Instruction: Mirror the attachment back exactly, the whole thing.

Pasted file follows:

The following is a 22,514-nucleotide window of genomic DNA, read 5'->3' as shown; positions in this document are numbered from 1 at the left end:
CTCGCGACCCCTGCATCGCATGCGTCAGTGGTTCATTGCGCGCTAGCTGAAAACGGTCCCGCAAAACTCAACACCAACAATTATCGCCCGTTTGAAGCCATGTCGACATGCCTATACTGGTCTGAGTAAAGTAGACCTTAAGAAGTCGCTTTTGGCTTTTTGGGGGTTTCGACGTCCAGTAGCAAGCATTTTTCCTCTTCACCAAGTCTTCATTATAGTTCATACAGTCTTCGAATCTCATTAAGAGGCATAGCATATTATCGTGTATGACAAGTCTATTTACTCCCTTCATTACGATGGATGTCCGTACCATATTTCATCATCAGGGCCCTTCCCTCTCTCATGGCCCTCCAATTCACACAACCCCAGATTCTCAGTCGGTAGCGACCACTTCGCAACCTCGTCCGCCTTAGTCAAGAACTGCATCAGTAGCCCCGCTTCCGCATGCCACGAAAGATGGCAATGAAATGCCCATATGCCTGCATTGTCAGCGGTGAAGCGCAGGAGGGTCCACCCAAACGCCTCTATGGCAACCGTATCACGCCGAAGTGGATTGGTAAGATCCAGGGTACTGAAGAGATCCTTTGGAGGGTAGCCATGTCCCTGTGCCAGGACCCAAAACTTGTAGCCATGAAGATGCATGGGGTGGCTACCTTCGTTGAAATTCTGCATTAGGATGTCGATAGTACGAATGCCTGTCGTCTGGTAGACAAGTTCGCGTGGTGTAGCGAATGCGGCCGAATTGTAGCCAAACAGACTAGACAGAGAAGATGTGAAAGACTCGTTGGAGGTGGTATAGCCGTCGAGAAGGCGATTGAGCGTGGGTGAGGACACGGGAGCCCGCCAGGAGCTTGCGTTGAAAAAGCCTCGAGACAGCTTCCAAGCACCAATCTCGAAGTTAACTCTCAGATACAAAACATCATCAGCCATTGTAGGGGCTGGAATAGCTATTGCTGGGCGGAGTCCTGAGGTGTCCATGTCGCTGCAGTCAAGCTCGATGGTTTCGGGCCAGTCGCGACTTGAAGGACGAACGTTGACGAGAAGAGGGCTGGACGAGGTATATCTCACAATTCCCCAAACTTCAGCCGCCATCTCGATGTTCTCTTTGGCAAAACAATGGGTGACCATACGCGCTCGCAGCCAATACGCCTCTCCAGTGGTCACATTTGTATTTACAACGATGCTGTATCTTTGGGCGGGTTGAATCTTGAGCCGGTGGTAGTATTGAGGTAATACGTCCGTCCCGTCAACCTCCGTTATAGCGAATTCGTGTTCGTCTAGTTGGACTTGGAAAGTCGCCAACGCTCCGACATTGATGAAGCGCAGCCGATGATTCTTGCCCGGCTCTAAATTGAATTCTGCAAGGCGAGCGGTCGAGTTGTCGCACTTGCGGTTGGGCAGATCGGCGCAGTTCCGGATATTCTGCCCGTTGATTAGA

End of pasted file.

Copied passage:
The following is a 22,514-nucleotide window of genomic DNA, read 5'->3' as shown; positions in this document are numbered from 1 at the left end:
CTCGCGACCCCTGCATCGCATGCGTCAGTGGTTCATTGCGCGCTAGCTGAAAACGGTCCCGCAAAACTCAACACCAACAATTATCGCCCGTTTGAAGCCATGTCGACATGCCTATACTGGTCTGAGTAAAGTAGACCTTAAGAAGTCGCTTTTGGCTTTTTGGGGGTTTCGACGTCCAGTAGCAAGCATTTTTCCTCTTCACCAAGTCTTCATTATAGTTCATACAGTCTTCGAATCTCATTAAGAGGCATAGCATATTATCGTGTATGACAAGTCTATTTACTCCCTTCATTACGATGGATGTCCGTACCATATTTCATCATCAGGGCCCTTCCCTCTCTCATGGCCCTCCAATTCACACAACCCCAGATTCTCAGTCGGTAGCGACCACTTCGCAACCTCGTCCGCCTTAGTCAAGAACTGCATCAGTAGCCCCGCTTCCGCATGCCACGAAAGATGGCAATGAAATGCCCATATGCCTGCATTGTCAGCGGTGAAGCGCAGGAGGGTCCACCCAAACGCCTCTATGGCAACCGTATCACGCCGAAGTGGATTGGTAAGATCCAGGGTACTGAAGAGATCCTTTGGAGGGTAGCCATGTCCCTGTGCCAGGACCCAAAACTTGTAGCCATGAAGATGCATGGGGTGGCTACCTTCGTTGAAATTCTGCATTAGGATGTCGATAGTACGAATGCCTGTCGTCTGGTAGACAAGTTCGCGTGGTGTAGCGAATGCGGCCGAATTGTAGCCAAACAGACTAGACAGAGAAGATGTGAAAGACTCGTTGGAGGTGGTATAGCCGTCGAGAAGGCGATTGAGCGTGGGTGAGGACACGGGAGCCCGCCAGGAGCTTGCGTTGAAAAAGCCTCGAGACAGCTTCCAAGCACCAATCTCGAAGTTAACTCTCAGATACAAAACATCATCAGCCATTGTAGGGGCTGGAATAGCTATTGCTGGGCGGAGTCCTGAGGTGTCCATGTCGCTGCAGTCAAGCTCGATGGTTTCGGGCCAGTCGCGACTTGAAGGACGAACGTTGACGAGAAGAGGGCTGGACGAGGTATATCTCACAATTCCCCAAACTTCAGCCGCCATCTCGATGTTCTCTTTGGCAAAACAATGGGTGACCATACGCGCTCGCAGCCAATACGCCTCTCCAGTGGTCACATTTGTATTTACAACGATGCTGTATCTTTGGGCGGGTTGAATCTTGAGCCGGTGGTAGTATTGAGGTAATACGTCCGTCCCGTCAACCTCCGTTATAGCGAATTCGTGTTCGTCTAGTTGGACTTGGAAAGTCGCCAACGCTCCGACATTGATGAAGCGCAGCCGATGATTCTTGCCCGGCTCTAAATTGAATTCTGCAAGGCGAGCGGTCGAGTTGTCGCACTTGCGGTTGGGCAGATCGGCGCAGTTCCGGATATTCTGCCCGTTGATTAGA